This isn’t limited to just ‘dialing it up’ and sending in the blitzes like Gregg Williams used to do. The Saints should have a very good front 4, and an improved front 7 overall which mitigates the damage they will suffer to their greatest weakness, a lack of speed up front. The 3-safety sets will very clearly be a major part of the defense, and the advantage that gives the team is the ability to adapt coverages to fit the opponents personnel groups, without having to change players on the field. The more things you could possibly do, the more things the opponent has to prepare for, and the more things they have to prepare for the longer it can take to make decisions which always helps the defense.
The one area I fully expect the Saints to aggressively target as a major focus area is stopping their opponents from running the ball and attacking the short/intermediate areas of the field. This was a critical weakness the last few years, and the combination of better linebackers (we hope) and having both Vonn Bell and Vaccaro lined up within the first 10-15 yards will help improve the team’s ability to execute.
As much grief as Saints fans have given the team for the embarrassing performances the defense has put in the last few years, not all of that is in the hands of the coaches. While certainly all of the coaches who have been let go since 2011 deserved it, there has also been a serious deficit of talent on the roster. The combination of poor coaching for development, bad drafts, injuries, and free agent busts is one that no team could recover from. The question is how do you address these issues.
The first step to building a defense is to establish and build an identity. This defines not only your scheme, but also your approach and how you as a defense approach the game. The second step is to analyze current personnel and how they fit into that vision, adjust the vision slightly as needed to best maximize your best players, and then begin adding in talented players who fit into the new vision to best maximize your potential.
The Saints have now completed the first two steps, and are working on adding in the personnel they need to achieve their maximum potential as a defense. Kenny Vaccaro and Vonn Bell are both sure tacklers who have the necessary range and coverage ability to play in both nickel and base defenses. Delvin Breaux and Marshon Lattimore both have shut down potential which allows a defense to be MUCH more aggressive up front because they can trust the coverage on the back end. Marcus Williams brings athleticism and playmaking to a deep safety role the Saints have wanted to fill since the criminal had one last great year in 2009. Rafael Bush provides the presence of a consistent and reliable veteran who still possesses range and a tendency to leave an impression when he hits.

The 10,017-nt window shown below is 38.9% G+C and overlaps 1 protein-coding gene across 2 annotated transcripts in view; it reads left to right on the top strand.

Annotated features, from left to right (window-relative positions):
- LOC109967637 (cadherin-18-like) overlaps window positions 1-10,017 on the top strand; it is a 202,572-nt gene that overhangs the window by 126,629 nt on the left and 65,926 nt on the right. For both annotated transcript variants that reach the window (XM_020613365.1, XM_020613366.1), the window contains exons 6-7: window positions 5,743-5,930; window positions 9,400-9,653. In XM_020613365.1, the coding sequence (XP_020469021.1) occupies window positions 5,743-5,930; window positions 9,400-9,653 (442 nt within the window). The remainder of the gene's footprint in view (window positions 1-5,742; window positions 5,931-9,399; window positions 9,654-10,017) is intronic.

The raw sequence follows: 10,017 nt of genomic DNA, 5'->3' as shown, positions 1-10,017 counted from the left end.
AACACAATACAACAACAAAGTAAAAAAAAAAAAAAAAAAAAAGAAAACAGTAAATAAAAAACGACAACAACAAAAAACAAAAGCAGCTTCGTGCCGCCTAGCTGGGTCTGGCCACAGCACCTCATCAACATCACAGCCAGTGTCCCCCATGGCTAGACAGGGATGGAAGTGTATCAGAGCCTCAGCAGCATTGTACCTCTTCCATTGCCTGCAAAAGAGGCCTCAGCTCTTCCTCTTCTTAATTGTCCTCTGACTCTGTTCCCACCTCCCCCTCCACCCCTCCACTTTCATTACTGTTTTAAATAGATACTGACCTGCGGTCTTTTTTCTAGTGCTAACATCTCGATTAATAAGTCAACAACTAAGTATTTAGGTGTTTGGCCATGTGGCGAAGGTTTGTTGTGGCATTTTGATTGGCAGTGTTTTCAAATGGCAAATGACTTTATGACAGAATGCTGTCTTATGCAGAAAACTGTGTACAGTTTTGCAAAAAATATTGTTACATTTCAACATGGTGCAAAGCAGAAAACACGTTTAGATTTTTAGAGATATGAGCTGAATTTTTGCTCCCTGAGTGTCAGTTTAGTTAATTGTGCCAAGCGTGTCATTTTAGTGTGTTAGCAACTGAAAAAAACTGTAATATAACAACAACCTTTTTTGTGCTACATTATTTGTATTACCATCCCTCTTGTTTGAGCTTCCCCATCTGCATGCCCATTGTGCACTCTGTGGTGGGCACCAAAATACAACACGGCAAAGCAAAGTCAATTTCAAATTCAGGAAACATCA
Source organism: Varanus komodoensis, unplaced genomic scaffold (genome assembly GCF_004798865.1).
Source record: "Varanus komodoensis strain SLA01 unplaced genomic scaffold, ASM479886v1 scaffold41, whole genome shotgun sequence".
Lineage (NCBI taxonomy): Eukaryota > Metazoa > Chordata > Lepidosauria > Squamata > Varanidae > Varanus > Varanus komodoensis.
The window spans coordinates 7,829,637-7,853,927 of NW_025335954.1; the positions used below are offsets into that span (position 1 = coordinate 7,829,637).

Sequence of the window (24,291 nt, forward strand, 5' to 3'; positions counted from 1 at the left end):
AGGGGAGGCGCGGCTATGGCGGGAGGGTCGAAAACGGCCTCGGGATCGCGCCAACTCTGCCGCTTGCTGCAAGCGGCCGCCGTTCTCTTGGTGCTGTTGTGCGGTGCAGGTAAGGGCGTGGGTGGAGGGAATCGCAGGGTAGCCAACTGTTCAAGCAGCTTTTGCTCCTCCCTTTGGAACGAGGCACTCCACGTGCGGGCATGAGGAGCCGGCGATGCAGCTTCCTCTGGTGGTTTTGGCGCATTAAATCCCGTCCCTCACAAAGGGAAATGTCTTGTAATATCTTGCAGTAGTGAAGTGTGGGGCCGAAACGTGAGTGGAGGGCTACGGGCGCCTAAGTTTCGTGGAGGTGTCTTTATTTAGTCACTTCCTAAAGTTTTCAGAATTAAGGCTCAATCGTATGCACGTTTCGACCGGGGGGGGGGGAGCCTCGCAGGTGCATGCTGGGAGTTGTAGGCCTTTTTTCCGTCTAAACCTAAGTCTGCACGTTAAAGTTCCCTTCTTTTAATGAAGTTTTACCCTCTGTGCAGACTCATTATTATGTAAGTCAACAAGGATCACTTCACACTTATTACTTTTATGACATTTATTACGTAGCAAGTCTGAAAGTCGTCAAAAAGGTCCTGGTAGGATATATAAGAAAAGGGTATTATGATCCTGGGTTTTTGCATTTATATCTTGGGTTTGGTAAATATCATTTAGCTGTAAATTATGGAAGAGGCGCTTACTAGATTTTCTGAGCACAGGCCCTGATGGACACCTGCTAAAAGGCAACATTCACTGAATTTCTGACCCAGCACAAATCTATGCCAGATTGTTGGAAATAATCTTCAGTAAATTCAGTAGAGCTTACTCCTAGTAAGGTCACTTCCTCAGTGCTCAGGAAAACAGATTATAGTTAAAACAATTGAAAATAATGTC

The biggest change is in the linebacking corp. The Saints fielded exactly one NFL level athlete at linebacker last year (two if you count Stephone Anthony’s body and Ellerbe’s half season as a complete player). They added A.J. Klein, Manti Te’o (meh), and Alex Anzalone to help bolster the unit. The goal clearly isn’t to have the Dome Patrol in New Orleans again, but to bring the unit to a level where they are at least competent. Not being a liability is one of the forgotten keys to being a good defense (fans focus way too much on stars who make big plays and not enough on JAGS who make the right play every time).
Finally, the Saints have what could be a dominating front 4 with Cameron Jordan, Nick Fairley, Sheldon Rankins, and Alex Okafor. While Okafor isn’t likely to be a Pro Bowler, he is a proven veteran who still has positive athletic traits which wasn’t something we could say opposite Jordan last year. The Saints were one of the league leaders in quarterback hits last season, and if the coverage improves slightly and teams are less able to take Jordan out of the game by virtually ignoring the opposite spot, it’s a very reasonable assumption to say they will convert more hits into sacks. With what could be an elite interior the Saints should have the ability to minimize or even shut down the run game, which will significantly improve the overall performance.
The reality is that the Saints have a good scheme, seem to be working towards a real identity as a defense, and can reasonably be expected to improve. However, if they want to step into the next tier of defenses and move into the top 10, then they will have to get better from a talent perspective, and specifically they need to get faster. I expect the Saints to be aggressive and to try to take the ball away a lot this year, and there should be greater improvement in this regard. But to be a true ‘good’ defense they still have work to do.